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Obama Promises Focus on Jobs; GOP Returns to Health Care Critique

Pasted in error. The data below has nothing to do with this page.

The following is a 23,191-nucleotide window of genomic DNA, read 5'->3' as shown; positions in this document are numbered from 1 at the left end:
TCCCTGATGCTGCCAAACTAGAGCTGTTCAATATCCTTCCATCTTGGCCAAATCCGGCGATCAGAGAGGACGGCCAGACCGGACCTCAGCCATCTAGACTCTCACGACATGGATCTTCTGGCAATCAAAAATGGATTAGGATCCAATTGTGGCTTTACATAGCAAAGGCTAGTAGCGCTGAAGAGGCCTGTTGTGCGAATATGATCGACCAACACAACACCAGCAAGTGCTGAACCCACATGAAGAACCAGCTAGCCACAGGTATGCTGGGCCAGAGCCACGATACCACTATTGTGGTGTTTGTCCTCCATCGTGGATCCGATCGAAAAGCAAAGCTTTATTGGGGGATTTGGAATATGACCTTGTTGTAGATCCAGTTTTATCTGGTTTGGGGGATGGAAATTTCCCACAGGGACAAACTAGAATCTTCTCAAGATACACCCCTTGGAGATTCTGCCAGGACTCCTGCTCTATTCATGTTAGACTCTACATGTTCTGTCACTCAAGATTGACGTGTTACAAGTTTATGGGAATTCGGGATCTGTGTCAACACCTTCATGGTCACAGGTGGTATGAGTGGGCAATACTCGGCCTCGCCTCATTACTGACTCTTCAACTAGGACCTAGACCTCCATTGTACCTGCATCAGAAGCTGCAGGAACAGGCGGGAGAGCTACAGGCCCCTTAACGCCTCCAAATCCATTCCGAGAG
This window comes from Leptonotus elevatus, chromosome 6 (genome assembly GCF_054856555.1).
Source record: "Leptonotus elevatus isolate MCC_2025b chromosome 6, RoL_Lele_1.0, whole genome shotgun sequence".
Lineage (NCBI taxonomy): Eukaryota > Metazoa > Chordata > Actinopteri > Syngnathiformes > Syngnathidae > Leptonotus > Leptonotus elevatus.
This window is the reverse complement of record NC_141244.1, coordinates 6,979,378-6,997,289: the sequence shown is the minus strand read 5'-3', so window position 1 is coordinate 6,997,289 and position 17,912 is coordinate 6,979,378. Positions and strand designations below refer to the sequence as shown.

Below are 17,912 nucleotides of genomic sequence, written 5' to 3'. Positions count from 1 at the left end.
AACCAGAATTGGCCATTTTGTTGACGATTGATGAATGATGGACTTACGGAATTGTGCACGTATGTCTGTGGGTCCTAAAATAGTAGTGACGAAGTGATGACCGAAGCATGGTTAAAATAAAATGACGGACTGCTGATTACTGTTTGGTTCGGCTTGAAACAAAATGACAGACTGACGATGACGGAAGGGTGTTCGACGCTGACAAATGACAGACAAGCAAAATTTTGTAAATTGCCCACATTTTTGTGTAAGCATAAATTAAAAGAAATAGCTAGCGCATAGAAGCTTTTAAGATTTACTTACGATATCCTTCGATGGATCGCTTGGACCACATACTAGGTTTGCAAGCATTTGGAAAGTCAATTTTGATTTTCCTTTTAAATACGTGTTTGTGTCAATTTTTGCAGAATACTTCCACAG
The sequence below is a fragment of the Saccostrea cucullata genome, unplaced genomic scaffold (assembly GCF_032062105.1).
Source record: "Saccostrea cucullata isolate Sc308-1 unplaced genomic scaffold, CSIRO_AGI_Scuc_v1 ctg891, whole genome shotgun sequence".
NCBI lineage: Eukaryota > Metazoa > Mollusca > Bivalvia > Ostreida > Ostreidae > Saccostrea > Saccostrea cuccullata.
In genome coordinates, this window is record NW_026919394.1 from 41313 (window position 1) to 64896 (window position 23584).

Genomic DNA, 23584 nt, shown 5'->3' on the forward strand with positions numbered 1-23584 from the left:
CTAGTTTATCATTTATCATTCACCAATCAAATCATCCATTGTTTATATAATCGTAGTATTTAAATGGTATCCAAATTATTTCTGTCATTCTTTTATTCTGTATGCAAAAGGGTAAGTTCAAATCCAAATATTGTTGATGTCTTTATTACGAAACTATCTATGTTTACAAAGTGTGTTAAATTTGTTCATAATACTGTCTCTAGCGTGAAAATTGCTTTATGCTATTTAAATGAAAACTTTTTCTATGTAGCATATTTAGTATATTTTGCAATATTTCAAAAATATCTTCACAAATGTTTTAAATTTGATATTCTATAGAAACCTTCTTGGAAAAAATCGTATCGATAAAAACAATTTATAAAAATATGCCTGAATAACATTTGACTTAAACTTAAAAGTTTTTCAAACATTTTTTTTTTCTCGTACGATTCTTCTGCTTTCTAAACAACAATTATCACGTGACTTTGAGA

In his weekly address, President Barack Obama on Saturday continued last week’s focus on jobs and the economy, claiming credit for preventing a financial meltdown earlier this year and vowing to make combating unemployment his priority.Republicans used their weekly response to return to the theme that Democratic health care reform proposals are misguided.After outlining his strategy for the war in Afghanistan on Tuesday, Obama pivoted to focus on the economy, holding a jobs summit Thursday and visiting Friday with workers in Allentown, Pa.On Saturday, Obama said, “My commitment to you, the American people, is that I will focus every single day on how we can get people back to work, and how we can build an economy that continues to make real the promise of America for generations to come.—The president noted that he plans to unveil ideas for job creation in the next few days, but he gave little hint of what these initiatives will be. He is scheduled to give a speech in Washington on Tuesday to outline these plans in more detail.Obama noted that the Labor Department reported Friday that the unemployment rate had declined to 10 percent and that monthly job losses have significantly declined. But with Republicans emphasizing the lack of job creation even as the recovery gets under way, Obama sought to get ahead of them in showing empathy for those out of work.“History tells us this is usually what happens with recessions – even as the economy grows, it takes time for jobs to follow,— Obama said. “But the folks who have been looking for work without any luck for months and, in some cases, years, can’t wait any longer. For them, I’m determined to do everything I can to accelerate our progress so we’re actually adding jobs again.—California Republican Senate candidate Carly Fiorina — the former CEO of Hewlett-Packard CEO — delivered the GOP weekly address, citing a recent mammogram study and her own experience with breast cancer to argue that Democratic health plans could lead to rationing of treatment.Noting that she has survived breast cancer, Fiorina spoke about the quality of her care and her disagreement with a new federal study that concluded most women under 40 do not need regular mammograms.“This task force was explicitly asked to focus on costs, not just prevention,— she said. “As it turned out, costs were a significant factor in this recommendation. Will a bureaucrat determine that my life isn’t worth saving?—Fiorina used this study to attack Democratic health care overhaul legislation.“The real question, though, is whether bodies like this would set policy under the $2.5 trillion, 2,074-page plan that’s now making its way through Congress?— she asked.“Unfortunately, the answer to that question isn’t encouraging either,— she said. “The health care bill now being debated in the Senate explicitly empowers this very task force to influence future coverage and preventive care.—

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